ADJAYE, David – Washington Skeleton Chair – 2013
PANTON, Verner – Heart Cone Chair – 1959
Verner Panton was a master of 1960’s “Pop” design. Unlike other Danish Modernists, who relied on natural wood, Panton readily used new materials in his colorful work. He often departed Copenhagen in his mobile studio, a converted Volkswagen van, to search for manufacturers to buy into his bold ideas. He created a distinctive legless cone chair in 1958. This departure from tradition caused a sensation, found an investor, and went into production. RISD’s cone chair features the addition of projecting wings, perhaps a humorous allusion to 18th-century wingback chairs. During the 1960s, Panton garnered international attention when he developed inflatable furniture and created a sleek stacking chair, the first produced from a single piece of molded plastic. He designed for a positive future, happily embracing forward-thinking forms, vibrant colors, and fantasy environments.
RIETVELD, Gerrit Thomas – Zig-zag chair – 1934
The remarkably simple appearance of this chair belies its complex dovetailed construction, leading Gerrit Rietveld to describe it as his “designer’s joke.” The four rectangular planes meet at angles, requiring dovetailed joints and reinforcement by screws and wooden wedges. Visually, however, the chair is cohesive and anticipates the single-piece molded construction of 1960’s plastic chairs. Rietveld aimed to design a functional chair reduced to its most basic parts and with minimal space displacement. As a prominent member of the Dutch De Stijl (The Style) design movement, architect/designer Rietveld adhered to the groups advocacy of pure abstraction and universality through reduction to the essentials of form and color. With just base, support, seat, and back, Rietveld’s totally deconstructed chair bears no resemblance to previous furniture forms.
PRIMMER, Joshua – Place Setting II
Ceramic, concrete, polystyrene, steel, IKEA table, silverware and napkin.
PEREZ, Lisa – What Gives – 2014
Blurring distinctions between painting and sculpture, What Gives presents both a two dimensional representation and a three-dimensional object that seems to float just in front of the wall. The black contours of the grid-like geometric pattern are echoed and complicated by the shadows cast behind it.
This work characterizes the practice of Providence-based artist Perez, who prompts us to consider painting as both a visual and a physical experience.
MATISSE, Henri – Still Life with Lemons – 1914
Matisse used vivid colors to render the simple forms and geometric background of this composition. An extended title, Still life with lemons whose forms correspond to a drawing of a black vase upon the wall, points to intentional relationships between shapes. The pitcher echoes the curves of the plump lemons below, and its neck and base are repeated in the foot of the blue grass compote at lower left.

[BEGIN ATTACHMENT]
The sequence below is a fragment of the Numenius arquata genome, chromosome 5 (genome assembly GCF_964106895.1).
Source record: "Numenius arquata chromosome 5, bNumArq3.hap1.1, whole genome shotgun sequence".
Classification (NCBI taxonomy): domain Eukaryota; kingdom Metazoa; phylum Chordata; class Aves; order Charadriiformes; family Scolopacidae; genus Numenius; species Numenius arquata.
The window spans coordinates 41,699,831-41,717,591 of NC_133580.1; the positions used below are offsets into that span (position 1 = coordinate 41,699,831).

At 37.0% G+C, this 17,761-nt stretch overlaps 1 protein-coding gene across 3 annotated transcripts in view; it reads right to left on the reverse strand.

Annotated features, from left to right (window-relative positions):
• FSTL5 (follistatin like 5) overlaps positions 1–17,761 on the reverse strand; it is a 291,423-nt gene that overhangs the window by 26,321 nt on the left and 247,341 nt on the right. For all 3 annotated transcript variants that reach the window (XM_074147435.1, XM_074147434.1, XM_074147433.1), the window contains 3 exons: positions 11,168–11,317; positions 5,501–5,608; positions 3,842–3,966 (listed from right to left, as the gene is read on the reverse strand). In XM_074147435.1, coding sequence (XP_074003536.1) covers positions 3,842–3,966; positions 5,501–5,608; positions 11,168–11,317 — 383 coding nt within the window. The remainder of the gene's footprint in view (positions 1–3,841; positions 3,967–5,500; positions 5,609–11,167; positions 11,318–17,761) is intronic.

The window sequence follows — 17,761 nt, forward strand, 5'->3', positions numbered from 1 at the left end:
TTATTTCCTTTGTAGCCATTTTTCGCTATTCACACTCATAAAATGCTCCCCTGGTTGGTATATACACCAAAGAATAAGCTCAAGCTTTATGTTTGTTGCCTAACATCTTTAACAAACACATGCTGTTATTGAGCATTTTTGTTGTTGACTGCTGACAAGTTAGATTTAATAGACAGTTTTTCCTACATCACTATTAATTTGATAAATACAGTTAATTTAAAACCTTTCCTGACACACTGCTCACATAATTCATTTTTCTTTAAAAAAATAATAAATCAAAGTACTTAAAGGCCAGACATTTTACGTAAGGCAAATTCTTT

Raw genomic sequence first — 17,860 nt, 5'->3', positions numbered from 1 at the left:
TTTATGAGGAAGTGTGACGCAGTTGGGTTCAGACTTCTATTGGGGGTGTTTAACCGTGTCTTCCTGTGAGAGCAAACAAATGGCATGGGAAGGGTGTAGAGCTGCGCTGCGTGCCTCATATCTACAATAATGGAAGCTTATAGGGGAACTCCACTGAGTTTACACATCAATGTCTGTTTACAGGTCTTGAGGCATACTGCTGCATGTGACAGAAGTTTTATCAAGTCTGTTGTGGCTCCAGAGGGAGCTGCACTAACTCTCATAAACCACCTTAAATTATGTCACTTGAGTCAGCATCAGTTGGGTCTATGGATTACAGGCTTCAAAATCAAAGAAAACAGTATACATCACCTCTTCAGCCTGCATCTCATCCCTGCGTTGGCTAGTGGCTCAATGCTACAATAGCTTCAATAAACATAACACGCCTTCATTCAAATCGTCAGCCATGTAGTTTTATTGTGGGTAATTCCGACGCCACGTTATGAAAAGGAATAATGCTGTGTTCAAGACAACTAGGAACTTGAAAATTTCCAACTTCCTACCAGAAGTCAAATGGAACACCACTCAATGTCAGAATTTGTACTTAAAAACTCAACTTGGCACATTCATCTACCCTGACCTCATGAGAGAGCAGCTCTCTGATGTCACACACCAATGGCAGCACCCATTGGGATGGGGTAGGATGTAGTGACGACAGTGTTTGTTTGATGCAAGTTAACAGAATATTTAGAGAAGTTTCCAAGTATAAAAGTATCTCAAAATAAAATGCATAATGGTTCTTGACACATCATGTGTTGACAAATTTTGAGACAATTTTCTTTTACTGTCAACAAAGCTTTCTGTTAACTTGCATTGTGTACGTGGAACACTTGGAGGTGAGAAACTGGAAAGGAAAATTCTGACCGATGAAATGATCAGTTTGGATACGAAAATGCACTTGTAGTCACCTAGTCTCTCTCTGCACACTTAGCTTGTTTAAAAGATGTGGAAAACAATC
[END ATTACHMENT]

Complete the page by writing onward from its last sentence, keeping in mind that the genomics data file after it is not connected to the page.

A book (titled Tapis, or Carpet) neatly aligns with the brilliant red wedge on which a lemon rests. The forms seem to float on the surface of this painting, unburdened by mass or by placement in space.
MONET, Claude – The Basin at Argenteuil – 1874,
The boat basin at Arganteuil, with its long promenade and terraced café, was a popular site for watching sailing regattas on the Seine. Monet set up his easel on an island across the river, distinguishing optical effects and textures with strategically varied brush marks. Using pigments direct from tubes and mixed on his palette, he evoked the bramble of grasses in the foreground with congested jabs of color. Horizontal dashes capture the water and the reflections of broadly painted sailboats, and tiny dark and light flicks mark a procession of plane trees.
RENOIR, Pierre Auguste – Square at La Trinité – 1875
This park-like square in the center of Paris is presented by Renoir as a theater of modern life and middle-class leisure, observed by two figures at the corner of a white balustrade. At right, a wide marble staircase descends from the church entrance, beckoning families to the flowerbeds and benches below. Renoir’s blurred brushstrokes lavish attention on the yellow-greens and shady blues of the intimate garden. He bathes the scene in a soft pink light that muffles the distractions of city life and reinforces the sense of a hidden oasis within an increasingly populated city.
MONET, Claude – A Walk in the Meadows at Argunteuil – 1873
In this glimpse of his wife and son in a flowering meadow, Monet captured the movement of light across the landscape. Highlighting a diagonal course of the grasses he juxtaposed their yellow-green hues with the complementary orange-reds of poppies in the foreground. He rendered the figures with short, notational marks and used soft, wide brushstrokes in the sky and middle distance to suggest the optical blur of an overcast day. In this informal view of figures in nature, Monet emphasized atmospheric sensations over traditional subject matter, anticipating criticism that “impressionists painted random views with self-invented technique.
MANET, Edouard – Repose – 1871
DEGAS, Edgar – Grand Arabesque, Second Time – 1885-1890
This sculpture was not intended for exhibition, but was cast in bronze after Degas’s death.
MANET, Edouard – Children in the Tuileries Gardens – 1861-62
In this oil sketch set in a public garden, Manet captures a trio of little girls in momentary stillness. Tilting their heads toward an older girl who gestures in their direction, they share the public space with an old man in a straw hat and a woman in a bright red headscarf. Manet records the mingling of different classes and defines their distinctive clothing with loose brushstrokes, rhythmically punctuating their activity with a screen of chestnut trees.
Paul GAUGIN – Busagny Farm, Osney -1883
VAN GOGH, Vincent – View of Auvers-sur-Oise – 1888
Paul CÉZANNNE – On the Banks of the River – ca. 1904-1905
Pablo PICASSO – Woman Seated with a Book – 1910
SARCOPHAGUS – Roman – 2nd. century CE